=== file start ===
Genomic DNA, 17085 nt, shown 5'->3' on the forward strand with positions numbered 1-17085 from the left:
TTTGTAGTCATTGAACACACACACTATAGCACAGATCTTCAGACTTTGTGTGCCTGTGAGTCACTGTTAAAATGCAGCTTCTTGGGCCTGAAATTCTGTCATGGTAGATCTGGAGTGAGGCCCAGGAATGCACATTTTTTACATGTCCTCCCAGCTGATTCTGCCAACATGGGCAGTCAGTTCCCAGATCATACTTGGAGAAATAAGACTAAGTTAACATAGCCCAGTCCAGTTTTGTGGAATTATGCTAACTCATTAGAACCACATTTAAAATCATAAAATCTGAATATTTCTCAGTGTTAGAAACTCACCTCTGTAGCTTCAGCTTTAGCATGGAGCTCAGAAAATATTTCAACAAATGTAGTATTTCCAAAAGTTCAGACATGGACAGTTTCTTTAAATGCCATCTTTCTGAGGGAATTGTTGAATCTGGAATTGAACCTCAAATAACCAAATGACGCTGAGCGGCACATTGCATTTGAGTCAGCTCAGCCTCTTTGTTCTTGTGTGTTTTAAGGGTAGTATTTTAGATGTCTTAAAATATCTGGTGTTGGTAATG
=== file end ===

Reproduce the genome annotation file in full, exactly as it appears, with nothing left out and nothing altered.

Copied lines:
Genomic DNA, 17085 nt, shown 5'->3' on the forward strand with positions numbered 1-17085 from the left:
TTTGTAGTCATTGAACACACACACTATAGCACAGATCTTCAGACTTTGTGTGCCTGTGAGTCACTGTTAAAATGCAGCTTCTTGGGCCTGAAATTCTGTCATGGTAGATCTGGAGTGAGGCCCAGGAATGCACATTTTTTACATGTCCTCCCAGCTGATTCTGCCAACATGGGCAGTCAGTTCCCAGATCATACTTGGAGAAATAAGACTAAGTTAACATAGCCCAGTCCAGTTTTGTGGAATTATGCTAACTCATTAGAACCACATTTAAAATCATAAAATCTGAATATTTCTCAGTGTTAGAAACTCACCTCTGTAGCTTCAGCTTTAGCATGGAGCTCAGAAAATATTTCAACAAATGTAGTATTTCCAAAAGTTCAGACATGGACAGTTTCTTTAAATGCCATCTTTCTGAGGGAATTGTTGAATCTGGAATTGAACCTCAAATAACCAAATGACGCTGAGCGGCACATTGCATTTGAGTCAGCTCAGCCTCTTTGTTCTTGTGTGTTTTAAGGGTAGTATTTTAGATGTCTTAAAATATCTGGTGTTGGTAATG